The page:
If I may, I’d like to here attach a slightly “tongue in cheek” self-descriptive piece I wrote in 1999--about my own "addictive collecting habits"--at the conclusion of an article I’d written under the piece’s closing heading of:
"About the Author"
"Returning finally to the author's passion, he is often found to be speaking, not surprisingly,
of woodblocks. While readily admitting that each of us struggles with some form of inner demons,
the author's affliction has proven to be at once both a blessing and curse. While others are possessed
by the various "evils" and "curses" such as greed, their job, or perhaps the grip of drugs or alcohol,
the author's addiction has proven to be similarly strong. Attempts at therapy, sadly, have not proven
to be of any help or relief. Yet, despite its costs both psychic and monetary, his "sickness" has been
perhaps a bit of a blessing. Yes, admittedly, he is possessed. But one must also ask, "Is he not at the
same time also blessed??" "
Why Collect Woodblocks?
There are, of course, many possible reasons or motivations for an individual to collect Japanese prints. One reason that is given perhaps more often than one would logically expect is “as an investment for monetary gain.” And certainly, looking back one can think of many examples of where this motivation was rewarded; where prints once bought for mere dollars are now today worth hundreds or even thousands of dollars.
However, other possible reasons aside, certainly the most common motivator is the collector’s desire to simply surround him/herself with things of astonishing beauty. Unquestionably, the single most valid and meaningful reason for the collecting of woodblocks is the sheer joy of surrounding ourselves with things of beauty and the enrichment they add to our daily lives.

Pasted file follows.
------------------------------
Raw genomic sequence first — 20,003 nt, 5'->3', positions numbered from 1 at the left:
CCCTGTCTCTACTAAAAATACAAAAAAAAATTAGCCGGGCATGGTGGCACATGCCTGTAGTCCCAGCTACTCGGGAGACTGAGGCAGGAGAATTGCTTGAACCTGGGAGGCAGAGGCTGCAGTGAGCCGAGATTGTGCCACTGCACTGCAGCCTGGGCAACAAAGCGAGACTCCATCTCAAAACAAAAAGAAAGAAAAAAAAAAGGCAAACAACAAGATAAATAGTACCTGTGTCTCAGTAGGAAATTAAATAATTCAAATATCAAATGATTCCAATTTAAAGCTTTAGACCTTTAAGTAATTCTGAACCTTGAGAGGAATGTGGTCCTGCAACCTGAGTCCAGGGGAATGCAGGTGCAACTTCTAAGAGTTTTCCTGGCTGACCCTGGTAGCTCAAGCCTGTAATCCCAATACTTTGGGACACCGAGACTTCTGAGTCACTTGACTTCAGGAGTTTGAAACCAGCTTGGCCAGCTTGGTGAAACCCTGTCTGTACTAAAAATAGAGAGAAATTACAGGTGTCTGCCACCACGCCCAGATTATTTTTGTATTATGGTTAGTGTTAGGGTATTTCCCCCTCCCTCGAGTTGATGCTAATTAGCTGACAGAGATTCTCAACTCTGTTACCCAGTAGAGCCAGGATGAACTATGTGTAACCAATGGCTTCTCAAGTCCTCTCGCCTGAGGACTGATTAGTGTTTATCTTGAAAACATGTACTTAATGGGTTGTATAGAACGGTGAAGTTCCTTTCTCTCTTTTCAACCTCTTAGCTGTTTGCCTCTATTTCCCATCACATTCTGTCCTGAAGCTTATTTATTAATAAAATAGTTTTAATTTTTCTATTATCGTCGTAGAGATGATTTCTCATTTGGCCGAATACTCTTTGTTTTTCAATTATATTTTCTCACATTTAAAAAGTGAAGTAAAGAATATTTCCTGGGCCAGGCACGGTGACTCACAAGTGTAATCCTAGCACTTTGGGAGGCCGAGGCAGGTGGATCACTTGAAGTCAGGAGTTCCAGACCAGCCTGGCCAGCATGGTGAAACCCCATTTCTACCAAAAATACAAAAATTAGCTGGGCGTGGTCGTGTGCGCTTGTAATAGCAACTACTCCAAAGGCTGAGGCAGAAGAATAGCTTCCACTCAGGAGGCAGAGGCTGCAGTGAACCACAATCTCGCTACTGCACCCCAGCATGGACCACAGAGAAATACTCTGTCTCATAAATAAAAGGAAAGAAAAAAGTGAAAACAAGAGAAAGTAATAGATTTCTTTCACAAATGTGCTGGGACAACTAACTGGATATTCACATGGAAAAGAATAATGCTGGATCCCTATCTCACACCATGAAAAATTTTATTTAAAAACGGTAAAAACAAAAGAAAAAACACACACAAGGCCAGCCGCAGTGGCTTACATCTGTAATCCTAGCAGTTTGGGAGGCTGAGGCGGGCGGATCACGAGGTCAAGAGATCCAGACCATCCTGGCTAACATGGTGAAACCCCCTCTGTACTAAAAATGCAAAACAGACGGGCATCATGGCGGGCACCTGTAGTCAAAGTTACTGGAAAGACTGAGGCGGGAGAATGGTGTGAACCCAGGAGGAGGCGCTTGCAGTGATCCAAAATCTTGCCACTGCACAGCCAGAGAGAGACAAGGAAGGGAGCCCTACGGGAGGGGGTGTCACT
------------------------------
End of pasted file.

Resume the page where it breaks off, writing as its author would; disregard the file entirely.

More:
I personally relate very much to the recently aired luxury car commercial on TV, where an older gentleman is seen walking around the car with an admiring gaze on his face, to the spoken words of something like:
"I like to surround myself with things of beauty.
They make me laugh....
They make me happy....
They make me smile...."
In my own case, I too have found much personal satisfaction in the collecting of Japanese woodblocks. Over time, I’ve found that nothing else brings me more joy than the time spent contemplatively alone in their study or simple admiration.
Others have told me of the similar "healing or soothing effect" that their woodblocks have had upon their lives. Despite one’s mood or possible cause for upset, it is indeed difficult to spend a few minutes alone with one’s own personal collection and not come away a few minutes later in a much calmer or more relaxed disposition. Time thus spent with woodblocks can therefore be very theraputic and calming.
In the final analysis, I believe that ultimate value and deeply emotional appeal of collecting any antique objects of art (Japanese woodblocks certainly included) is their “link to our past” as human beings and the continuity of life they represent. They are a recorded and treasured heirloom; cherished and passed down to us (as only their temporary owners) by previous generations of admirers. They are objects of absolute beauty and deservedly have earned our admiration. They are pure and from the heart. They are absolute marvels of line, form, composition and craftsmanship—unequaled the world around. They are indeed a symbol of all that is “best and good” about man’s time spent here on Earth. They ARE a celebration of life.
Yes--the collecting of Japanese woodblocks does indeed make me smile. And deep inside, it also makes me feel very happy.
I often find myself being asked by beginning collectors of woodblocks, "What it is that can cause (seemingly) similar prints to vary so widely in price?". There are, of course, a wide number of considerations which together all work to determine price, but I find myself returning time and again to three main factors:
To be continued......
(c) Thomas Crossland, October 2002
We Buy Prints